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UAE nuclear deal may stall as U.S. condemns torture
Wed May 13, 2009 6:02pm EDT
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By Sue Pleming
WASHINGTON (Reuters) - The United States said on Wednesday it was very concerned by video of a member of the ruling family of Abu Dhabi allegedly torturing an Afghan man, footage that could stall a civilian nuclear deal with the United Arab Emirates.
State Department spokesman Ian Kelly said the department was consulting with Congress about the agreement, which could be blocked if an outcry over the video grows. The deal could be worth billions of dollars to U.S. energy companies that build and operate nuclear power plants.
"We, of course, are very concerned by this video," Kelly told reporters when asked whether the 2004 torture video was holding up implementation of the agreement, which was signed in the final days of the former Bush administration and has to be sent to Congress for review by President Barack Obama.
"We think it's an important agreement, but, as I said, we are right now in the stage of having consultations with Congress," Kelly said. "At the appropriate time, we'll make the decision," he told reporters.
In part of the video, which has been shown on U.S. television networks as well as at a congressional hearing on Wednesday, an Afghan man is shown being abused with an electric cattle prod, beaten with whips and a plank of wood with a nail on it and driven over by a car at a desert location in 2004.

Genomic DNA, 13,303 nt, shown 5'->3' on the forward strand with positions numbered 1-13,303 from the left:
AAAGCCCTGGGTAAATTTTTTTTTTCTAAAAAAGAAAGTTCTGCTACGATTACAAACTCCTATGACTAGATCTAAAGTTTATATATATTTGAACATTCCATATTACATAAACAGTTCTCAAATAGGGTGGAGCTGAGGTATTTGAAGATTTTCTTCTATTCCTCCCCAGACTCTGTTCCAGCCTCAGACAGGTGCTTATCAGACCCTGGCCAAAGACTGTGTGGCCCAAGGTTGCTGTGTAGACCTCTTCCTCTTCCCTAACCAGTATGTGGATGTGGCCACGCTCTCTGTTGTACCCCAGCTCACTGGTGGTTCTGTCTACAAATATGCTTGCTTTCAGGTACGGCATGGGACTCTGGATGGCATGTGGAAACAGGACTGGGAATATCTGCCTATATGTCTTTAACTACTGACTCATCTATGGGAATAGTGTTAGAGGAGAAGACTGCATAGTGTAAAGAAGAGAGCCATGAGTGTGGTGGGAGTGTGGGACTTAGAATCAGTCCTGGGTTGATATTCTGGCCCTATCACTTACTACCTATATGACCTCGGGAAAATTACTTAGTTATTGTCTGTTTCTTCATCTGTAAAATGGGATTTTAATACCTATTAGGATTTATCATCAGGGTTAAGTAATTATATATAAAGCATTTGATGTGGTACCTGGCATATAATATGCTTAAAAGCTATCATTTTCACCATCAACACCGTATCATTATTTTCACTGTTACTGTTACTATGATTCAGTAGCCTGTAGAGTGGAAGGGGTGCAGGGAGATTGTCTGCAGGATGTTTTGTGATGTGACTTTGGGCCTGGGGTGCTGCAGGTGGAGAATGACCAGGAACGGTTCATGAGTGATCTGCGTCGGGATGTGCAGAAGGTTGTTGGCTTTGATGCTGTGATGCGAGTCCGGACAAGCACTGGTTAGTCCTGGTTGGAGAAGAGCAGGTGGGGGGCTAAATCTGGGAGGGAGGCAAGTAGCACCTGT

Kelly declined to draw a link between the video and possible stalling on the deal.
But another U.S. official, who declined to be named, confirmed the graphic footage was an issue.
Some lawmakers also believe the UAE is not doing enough to curb Iran's atomic ambitions. They also want more transparency over the nuclear deal that establishes a legal framework for commerce in nuclear energy between the United States and UAE.
NO TIMELINE FOR NUCLEAR DEAL
A senior U.S. official, who spoke on condition of anonymity as the issue is sensitive, said the video was "shocking" and that the Obama administration had discussed it with the UAE.
"We have urged them to have a thorough and prompt review and to take appropriate follow-up action," said the official.
The senior official refused to speculate on when Obama might sign off on it. "I will not comment on internal deliberations or speculate about timing," the official said.
Abu Dhabi's judicial department said on Monday that prosecutors had detained Sheikh Issa bin Zayed al-Nahyan, a brother of the UAE crown prince, pending an outcome of an investigation into the video.
The UAE is a federation of seven emirates, each run by a ruling family. The reported investigation is the first of a ruling family member of Abu Dhabi, the capital of the UAE.
Lawmakers aired a 10-minute video at a Capitol Hill hearing on Wednesday showing three incidents of abuse involving the royal family member. Continued...
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